Spacex Dragon lander could land on Mars with a mission under the NASA Discovery Program cost cap

One of Ames’ long standing science interests has been to robotically drill deeply into Mars’ subsurface environment (2 meters, or more) to investigate the habitability of that zone for past or extant life. Large, capable Mars landers would ease the problem of landing and operating deep robotic drills. In 2010, an Ames scientist realized that the crew-carrying version of the SpaceX Dragon capsule would possess all the subsystems necessary to perform a soft landing on Earth, and raised the question of whether it could also soft land on Mars. If it could, it might be a candidate platform for a Discovery or Mars Scout class deep drilling mission, for example.

After approximately 3 years studying the engineering problem we have concluded that a minimally modified Dragon capsule (which we call the “Red Dragon”) could successfully perform an all-propulsive Entry, Descent, and Landing (EDL). We present and discuss the analysis that supports this conclusion. At the upper limits of its capability, a Red Dragon could land approximately 2 metric tons of useful payload, or approximately twice the mass that the MSL Skycrane demonstrated with a useful volume 3 or 4 times as great. This combination of features led us to speculate that it might be possible to land enough mass and volume with a Red Dragon to enable a Mars Sample Return mission in which Mars Orbit Rendezvous is avoided, and the return vehicle comes directly back to Earth. This potentially lowers the risk and cost of a sample return mission. We conclude that such an Earth-Direct sample return architecture is feasible if the Earth Return Vehicle is constructed as a small spacecraft. Larry Lemke will present and discuss the analysis that supports this conclusion.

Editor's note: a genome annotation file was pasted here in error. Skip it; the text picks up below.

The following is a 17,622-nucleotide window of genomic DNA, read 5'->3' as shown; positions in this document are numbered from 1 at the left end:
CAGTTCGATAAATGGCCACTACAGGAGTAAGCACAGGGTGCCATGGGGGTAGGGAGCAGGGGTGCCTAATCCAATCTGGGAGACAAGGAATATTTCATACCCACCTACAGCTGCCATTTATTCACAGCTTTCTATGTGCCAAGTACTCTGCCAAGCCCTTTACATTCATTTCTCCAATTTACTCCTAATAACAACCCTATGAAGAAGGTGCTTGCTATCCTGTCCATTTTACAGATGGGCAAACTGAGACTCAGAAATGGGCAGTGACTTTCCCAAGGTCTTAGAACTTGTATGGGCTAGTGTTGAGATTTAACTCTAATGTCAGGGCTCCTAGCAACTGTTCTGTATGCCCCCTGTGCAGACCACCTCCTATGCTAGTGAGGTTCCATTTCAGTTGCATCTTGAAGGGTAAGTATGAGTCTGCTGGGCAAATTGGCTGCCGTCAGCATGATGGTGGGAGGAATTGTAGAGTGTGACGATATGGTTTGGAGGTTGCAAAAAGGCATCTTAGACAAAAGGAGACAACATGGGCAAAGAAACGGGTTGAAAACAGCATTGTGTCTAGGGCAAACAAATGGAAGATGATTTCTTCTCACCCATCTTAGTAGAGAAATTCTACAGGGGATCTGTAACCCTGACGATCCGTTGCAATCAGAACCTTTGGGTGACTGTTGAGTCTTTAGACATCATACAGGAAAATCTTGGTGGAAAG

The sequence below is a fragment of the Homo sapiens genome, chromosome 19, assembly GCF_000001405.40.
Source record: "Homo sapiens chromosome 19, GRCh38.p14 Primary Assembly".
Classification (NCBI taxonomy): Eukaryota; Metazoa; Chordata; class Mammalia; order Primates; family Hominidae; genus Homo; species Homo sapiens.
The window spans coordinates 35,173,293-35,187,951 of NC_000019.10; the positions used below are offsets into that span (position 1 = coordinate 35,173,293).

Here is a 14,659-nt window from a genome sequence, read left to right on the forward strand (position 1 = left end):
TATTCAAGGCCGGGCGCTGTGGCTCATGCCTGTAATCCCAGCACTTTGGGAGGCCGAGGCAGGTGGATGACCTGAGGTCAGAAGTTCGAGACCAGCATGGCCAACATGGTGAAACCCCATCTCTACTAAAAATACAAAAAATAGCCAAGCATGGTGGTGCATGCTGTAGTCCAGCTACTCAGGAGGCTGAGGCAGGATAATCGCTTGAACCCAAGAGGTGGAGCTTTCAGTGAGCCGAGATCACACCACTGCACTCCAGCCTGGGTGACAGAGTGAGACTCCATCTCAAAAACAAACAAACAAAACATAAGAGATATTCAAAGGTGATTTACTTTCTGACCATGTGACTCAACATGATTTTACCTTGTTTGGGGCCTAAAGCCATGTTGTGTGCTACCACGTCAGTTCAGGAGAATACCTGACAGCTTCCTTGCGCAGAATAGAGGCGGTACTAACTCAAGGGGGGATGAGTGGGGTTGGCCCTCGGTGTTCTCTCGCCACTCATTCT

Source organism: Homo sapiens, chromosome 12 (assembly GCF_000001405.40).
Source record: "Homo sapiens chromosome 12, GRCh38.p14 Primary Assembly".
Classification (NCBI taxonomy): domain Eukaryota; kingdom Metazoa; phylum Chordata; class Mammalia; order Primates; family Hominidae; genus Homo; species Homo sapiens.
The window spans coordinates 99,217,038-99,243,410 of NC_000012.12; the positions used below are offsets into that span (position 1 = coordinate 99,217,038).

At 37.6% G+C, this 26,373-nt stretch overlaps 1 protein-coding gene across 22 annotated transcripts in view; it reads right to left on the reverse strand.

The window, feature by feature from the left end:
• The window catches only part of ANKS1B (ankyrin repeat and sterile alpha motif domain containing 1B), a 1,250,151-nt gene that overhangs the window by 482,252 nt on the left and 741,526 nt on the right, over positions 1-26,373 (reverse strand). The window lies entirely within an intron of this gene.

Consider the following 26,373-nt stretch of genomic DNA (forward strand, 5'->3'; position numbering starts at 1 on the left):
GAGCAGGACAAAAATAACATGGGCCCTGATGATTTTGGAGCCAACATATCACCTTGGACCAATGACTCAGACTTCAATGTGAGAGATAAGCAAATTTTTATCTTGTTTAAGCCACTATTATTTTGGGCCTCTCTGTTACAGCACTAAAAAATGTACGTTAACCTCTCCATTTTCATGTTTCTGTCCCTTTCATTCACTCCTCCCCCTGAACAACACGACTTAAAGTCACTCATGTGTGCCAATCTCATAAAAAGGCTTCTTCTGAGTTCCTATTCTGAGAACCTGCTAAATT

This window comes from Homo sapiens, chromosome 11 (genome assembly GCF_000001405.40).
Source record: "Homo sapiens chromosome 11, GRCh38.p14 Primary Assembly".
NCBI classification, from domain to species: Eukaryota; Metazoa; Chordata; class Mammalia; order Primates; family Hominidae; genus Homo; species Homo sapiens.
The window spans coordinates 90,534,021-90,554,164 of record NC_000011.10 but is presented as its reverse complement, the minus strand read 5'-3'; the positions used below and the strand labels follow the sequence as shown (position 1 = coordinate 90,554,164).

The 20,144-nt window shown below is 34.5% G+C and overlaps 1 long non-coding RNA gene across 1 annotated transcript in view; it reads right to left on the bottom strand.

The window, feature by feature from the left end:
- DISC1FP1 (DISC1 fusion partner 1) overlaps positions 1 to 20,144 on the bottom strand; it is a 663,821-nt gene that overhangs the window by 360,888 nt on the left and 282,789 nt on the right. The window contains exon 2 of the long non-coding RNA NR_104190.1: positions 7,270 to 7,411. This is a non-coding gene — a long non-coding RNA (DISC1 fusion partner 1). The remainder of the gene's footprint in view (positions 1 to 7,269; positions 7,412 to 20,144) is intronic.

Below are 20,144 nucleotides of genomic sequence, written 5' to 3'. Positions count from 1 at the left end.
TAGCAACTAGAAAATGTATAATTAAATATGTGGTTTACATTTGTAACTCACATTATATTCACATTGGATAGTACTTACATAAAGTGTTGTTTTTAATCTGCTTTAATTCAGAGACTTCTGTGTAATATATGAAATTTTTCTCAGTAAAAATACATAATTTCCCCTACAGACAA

SpaceX’s Dragon capsule and Falcon
Heavy rocket present the possibility of delivering large scientific and human
precursor payloads to Mars within the Discovery Program’s cost cap. The capsule’s design already includes most of the capabilities necessary for Mars missions. Options exist to integrate payloads with the vehicle and for them to access the Mars environment. Current analysis indicates that entry, descent, and landing of the capsule at Mars is feasible, and the capsule’s descent technique would lead on a path toward future human-mission landers

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